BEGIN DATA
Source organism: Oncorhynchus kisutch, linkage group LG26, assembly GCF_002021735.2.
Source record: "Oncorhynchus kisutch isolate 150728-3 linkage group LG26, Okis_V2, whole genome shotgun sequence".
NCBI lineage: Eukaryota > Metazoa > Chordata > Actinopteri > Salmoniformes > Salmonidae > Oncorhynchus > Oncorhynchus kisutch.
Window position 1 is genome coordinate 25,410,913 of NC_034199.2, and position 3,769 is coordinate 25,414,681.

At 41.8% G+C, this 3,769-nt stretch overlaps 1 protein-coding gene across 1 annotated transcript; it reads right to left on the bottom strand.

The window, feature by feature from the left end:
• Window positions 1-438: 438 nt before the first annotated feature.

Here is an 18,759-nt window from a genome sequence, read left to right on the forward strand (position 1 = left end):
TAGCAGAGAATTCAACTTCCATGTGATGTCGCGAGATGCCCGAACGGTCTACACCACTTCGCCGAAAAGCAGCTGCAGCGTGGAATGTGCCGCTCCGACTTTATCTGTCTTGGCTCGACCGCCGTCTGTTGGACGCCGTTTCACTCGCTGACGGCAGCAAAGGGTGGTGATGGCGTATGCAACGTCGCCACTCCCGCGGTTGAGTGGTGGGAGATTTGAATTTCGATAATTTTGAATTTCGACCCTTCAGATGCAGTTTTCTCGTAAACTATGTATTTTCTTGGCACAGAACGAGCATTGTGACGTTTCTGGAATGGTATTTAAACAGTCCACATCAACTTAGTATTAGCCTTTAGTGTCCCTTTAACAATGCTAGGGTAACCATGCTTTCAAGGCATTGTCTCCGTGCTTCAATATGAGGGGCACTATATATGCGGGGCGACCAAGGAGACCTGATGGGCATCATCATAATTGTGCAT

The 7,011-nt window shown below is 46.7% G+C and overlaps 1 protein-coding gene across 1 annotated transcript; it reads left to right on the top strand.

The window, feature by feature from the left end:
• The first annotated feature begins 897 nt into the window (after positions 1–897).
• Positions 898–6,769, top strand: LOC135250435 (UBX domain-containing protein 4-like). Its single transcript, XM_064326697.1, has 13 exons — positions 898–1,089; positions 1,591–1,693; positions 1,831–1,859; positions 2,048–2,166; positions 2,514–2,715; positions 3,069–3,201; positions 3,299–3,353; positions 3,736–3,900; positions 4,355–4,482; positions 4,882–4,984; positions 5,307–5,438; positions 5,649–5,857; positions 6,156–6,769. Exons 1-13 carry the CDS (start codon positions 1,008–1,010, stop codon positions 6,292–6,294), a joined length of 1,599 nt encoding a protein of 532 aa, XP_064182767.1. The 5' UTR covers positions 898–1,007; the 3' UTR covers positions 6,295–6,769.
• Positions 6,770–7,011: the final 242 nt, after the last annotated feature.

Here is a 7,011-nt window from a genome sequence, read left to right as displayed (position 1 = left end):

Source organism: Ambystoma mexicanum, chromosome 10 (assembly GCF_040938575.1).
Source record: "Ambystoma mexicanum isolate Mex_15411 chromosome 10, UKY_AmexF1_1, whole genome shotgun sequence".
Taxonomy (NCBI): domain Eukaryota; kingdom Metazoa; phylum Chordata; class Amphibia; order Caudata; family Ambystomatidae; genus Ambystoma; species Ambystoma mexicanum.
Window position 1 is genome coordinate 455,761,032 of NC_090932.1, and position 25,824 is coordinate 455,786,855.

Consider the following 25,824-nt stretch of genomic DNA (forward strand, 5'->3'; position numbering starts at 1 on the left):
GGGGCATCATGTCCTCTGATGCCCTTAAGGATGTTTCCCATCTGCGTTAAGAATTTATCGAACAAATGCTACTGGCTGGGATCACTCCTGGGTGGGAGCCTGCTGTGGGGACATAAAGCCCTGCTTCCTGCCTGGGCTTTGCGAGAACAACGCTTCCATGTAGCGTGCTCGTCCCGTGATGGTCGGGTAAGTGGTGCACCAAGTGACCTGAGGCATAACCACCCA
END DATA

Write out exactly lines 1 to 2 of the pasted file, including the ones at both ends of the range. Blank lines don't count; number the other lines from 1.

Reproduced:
Source organism: Oncorhynchus kisutch, linkage group LG26, assembly GCF_002021735.2.
Source record: "Oncorhynchus kisutch isolate 150728-3 linkage group LG26, Okis_V2, whole genome shotgun sequence".